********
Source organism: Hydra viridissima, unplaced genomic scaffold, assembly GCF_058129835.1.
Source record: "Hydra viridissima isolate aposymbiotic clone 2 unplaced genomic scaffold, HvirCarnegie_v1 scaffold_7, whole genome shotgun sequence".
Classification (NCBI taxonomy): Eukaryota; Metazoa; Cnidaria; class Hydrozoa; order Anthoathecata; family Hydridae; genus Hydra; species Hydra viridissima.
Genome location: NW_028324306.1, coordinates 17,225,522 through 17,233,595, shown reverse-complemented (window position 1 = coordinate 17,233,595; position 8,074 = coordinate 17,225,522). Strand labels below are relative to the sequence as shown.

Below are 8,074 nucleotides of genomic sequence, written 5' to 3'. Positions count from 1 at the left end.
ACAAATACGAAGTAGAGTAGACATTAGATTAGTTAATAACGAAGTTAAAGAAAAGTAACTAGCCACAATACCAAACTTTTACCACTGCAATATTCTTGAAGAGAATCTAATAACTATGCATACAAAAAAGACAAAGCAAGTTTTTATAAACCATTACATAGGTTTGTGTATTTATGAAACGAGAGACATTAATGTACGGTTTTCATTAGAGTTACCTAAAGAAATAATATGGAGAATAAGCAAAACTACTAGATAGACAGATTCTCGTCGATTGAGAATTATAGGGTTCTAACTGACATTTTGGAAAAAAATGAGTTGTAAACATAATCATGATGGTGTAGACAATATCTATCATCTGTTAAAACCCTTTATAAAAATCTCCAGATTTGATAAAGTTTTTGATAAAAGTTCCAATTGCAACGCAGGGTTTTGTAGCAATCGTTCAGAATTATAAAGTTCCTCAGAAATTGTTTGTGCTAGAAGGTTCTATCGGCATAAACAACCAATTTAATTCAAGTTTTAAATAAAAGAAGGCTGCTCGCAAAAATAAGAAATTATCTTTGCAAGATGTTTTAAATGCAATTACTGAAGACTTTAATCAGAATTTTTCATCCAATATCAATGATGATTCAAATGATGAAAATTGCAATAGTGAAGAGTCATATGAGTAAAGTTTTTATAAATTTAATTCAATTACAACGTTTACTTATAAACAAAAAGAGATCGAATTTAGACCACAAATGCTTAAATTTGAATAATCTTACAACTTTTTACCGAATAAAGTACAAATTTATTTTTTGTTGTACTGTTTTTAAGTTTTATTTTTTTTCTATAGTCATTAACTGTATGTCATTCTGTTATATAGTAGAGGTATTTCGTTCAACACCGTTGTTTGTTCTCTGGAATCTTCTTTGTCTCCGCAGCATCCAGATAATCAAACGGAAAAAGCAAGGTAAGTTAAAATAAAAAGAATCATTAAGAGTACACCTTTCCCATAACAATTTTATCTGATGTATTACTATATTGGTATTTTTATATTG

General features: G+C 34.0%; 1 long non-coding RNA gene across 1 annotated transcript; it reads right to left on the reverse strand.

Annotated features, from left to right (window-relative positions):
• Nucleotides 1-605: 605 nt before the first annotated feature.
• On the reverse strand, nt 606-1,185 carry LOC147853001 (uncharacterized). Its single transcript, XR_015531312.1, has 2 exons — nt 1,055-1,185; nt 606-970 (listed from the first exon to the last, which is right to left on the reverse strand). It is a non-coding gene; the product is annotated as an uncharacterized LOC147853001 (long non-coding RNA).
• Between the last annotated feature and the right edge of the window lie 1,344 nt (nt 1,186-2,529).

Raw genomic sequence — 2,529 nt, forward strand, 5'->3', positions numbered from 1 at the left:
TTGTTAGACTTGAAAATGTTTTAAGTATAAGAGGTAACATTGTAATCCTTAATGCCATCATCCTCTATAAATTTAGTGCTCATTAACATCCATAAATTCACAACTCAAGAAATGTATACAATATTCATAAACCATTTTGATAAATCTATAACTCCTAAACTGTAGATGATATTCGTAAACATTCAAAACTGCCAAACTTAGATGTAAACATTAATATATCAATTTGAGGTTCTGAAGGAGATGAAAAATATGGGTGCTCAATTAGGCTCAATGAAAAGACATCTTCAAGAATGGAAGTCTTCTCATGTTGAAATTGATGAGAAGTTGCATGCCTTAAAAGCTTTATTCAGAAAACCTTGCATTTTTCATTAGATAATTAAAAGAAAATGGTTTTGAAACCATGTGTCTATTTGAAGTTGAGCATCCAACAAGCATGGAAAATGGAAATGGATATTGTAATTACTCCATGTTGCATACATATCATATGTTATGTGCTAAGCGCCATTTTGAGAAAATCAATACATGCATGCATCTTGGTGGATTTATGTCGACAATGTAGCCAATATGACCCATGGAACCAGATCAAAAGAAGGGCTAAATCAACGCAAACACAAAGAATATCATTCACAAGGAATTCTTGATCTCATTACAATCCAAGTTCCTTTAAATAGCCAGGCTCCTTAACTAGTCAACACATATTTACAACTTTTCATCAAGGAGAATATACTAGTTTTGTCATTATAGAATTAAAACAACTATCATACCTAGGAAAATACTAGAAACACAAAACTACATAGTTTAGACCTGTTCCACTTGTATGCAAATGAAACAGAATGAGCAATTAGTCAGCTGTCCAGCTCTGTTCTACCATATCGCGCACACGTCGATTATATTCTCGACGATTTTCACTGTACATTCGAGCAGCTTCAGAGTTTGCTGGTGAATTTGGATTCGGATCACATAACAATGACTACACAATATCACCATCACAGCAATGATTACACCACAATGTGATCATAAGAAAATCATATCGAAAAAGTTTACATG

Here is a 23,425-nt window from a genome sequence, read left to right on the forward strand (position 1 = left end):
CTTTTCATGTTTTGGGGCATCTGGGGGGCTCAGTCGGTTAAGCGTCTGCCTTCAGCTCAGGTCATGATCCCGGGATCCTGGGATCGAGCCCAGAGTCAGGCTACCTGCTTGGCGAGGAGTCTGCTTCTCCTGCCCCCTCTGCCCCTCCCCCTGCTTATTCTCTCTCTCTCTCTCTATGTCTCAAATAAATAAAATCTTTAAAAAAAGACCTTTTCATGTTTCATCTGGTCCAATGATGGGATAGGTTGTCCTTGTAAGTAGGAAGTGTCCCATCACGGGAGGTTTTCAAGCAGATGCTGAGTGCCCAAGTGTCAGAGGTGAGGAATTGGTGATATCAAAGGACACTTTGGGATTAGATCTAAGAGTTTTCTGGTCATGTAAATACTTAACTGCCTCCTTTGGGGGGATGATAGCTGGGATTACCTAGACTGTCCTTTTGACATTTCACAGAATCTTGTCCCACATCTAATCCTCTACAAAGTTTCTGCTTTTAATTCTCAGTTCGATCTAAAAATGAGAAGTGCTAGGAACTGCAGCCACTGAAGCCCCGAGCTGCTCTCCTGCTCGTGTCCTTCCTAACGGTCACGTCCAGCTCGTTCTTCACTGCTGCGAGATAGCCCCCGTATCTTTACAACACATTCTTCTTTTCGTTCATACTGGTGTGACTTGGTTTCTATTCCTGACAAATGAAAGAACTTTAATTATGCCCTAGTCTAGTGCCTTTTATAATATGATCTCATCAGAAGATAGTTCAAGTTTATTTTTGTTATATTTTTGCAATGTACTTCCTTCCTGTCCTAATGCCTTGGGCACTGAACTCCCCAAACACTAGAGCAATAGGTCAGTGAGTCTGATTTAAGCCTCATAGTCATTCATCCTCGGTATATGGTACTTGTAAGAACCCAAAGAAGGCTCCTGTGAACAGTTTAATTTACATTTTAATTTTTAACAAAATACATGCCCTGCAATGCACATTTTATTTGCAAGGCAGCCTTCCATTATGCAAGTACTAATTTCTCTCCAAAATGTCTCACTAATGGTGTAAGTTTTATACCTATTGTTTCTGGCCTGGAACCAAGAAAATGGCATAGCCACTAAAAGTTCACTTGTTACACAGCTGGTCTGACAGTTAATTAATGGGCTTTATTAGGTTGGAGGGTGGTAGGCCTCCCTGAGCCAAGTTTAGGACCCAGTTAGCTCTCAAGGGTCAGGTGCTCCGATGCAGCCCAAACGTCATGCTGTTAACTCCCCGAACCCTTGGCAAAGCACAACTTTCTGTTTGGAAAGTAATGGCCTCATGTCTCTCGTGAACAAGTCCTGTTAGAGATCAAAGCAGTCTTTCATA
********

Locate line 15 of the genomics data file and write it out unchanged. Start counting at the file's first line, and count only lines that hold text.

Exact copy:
CTTTTCATGTTTTGGGGCATCTGGGGGGCTCAGTCGGTTAAGCGTCTGCCTTCAGCTCAGGTCATGATCCCGGGATCCTGGGATCGAGCCCAGAGTCAGGCTACCTGCTTGGCGAGGAGTCTGCTTCTCCTGCCCCCTCTGCCCCTCCCCCTGCTTATTCTCTCTCTCTCTCTCTATGTCTCAAATAAATAAAATCTTTAAAAAAAGACCTTTTCATGTTTCATCTGGTCCAATGATGGGATAGGTTGTCCTTGTAAGTAGGAAGTGTCCCATCACGGGAGGTTTTCAAGCAGATGCTGAGTGCCCAAGTGTCAGAGGTGAGGAATTGGTGATATCAAAGGACACTTTGGGATTAGATCTAAGAGTTTTCTGGTCATGTAAATACTTAACTGCCTCCTTTGGGGGGATGATAGCTGGGATTACCTAGACTGTCCTTTTGACATTTCACAGAATCTTGTCCCACATCTAATCCTCTACAAAGTTTCTGCTTTTAATTCTCAGTTCGATCTAAAAATGAGAAGTGCTAGGAACTGCAGCCACTGAAGCCCCGAGCTGCTCTCCTGCTCGTGTCCTTCCTAACGGTCACGTCCAGCTCGTTCTTCACTGCTGCGAGATAGCCCCCGTATCTTTACAACACATTCTTCTTTTCGTTCATACTGGTGTGACTTGGTTTCTATTCCTGACAAATGAAAGAACTTTAATTATGCCCTAGTCTAGTGCCTTTTATAATATGATCTCATCAGAAGATAGTTCAAGTTTATTTTTGTTATATTTTTGCAATGTACTTCCTTCCTGTCCTAATGCCTTGGGCACTGAACTCCCCAAACACTAGAGCAATAGGTCAGTGAGTCTGATTTAAGCCTCATAGTCATTCATCCTCGGTATATGGTACTTGTAAGAACCCAAAGAAGGCTCCTGTGAACAGTTTAATTTACATTTTAATTTTTAACAAAATACATGCCCTGCAATGCACATTTTATTTGCAAGGCAGCCTTCCATTATGCAAGTACTAATTTCTCTCCAAAATGTCTCACTAATGGTGTAAGTTTTATACCTATTGTTTCTGGCCTGGAACCAAGAAAATGGCATAGCCACTAAAAGTTCACTTGTTACACAGCTGGTCTGACAGTTAATTAATGGGCTTTATTAGGTTGGAGGGTGGTAGGCCTCCCTGAGCCAAGTTTAGGACCCAGTTAGCTCTCAAGGGTCAGGTGCTCCGATGCAGCCCAAACGTCATGCTGTTAACTCCCCGAACCCTTGGCAAAGCACAACTTTCTGTTTGGAAAGTAATGGCCTCATGTCTCTCGTGAACAAGTCCTGTTAGAGATCAAAGCAGTCTTTCATA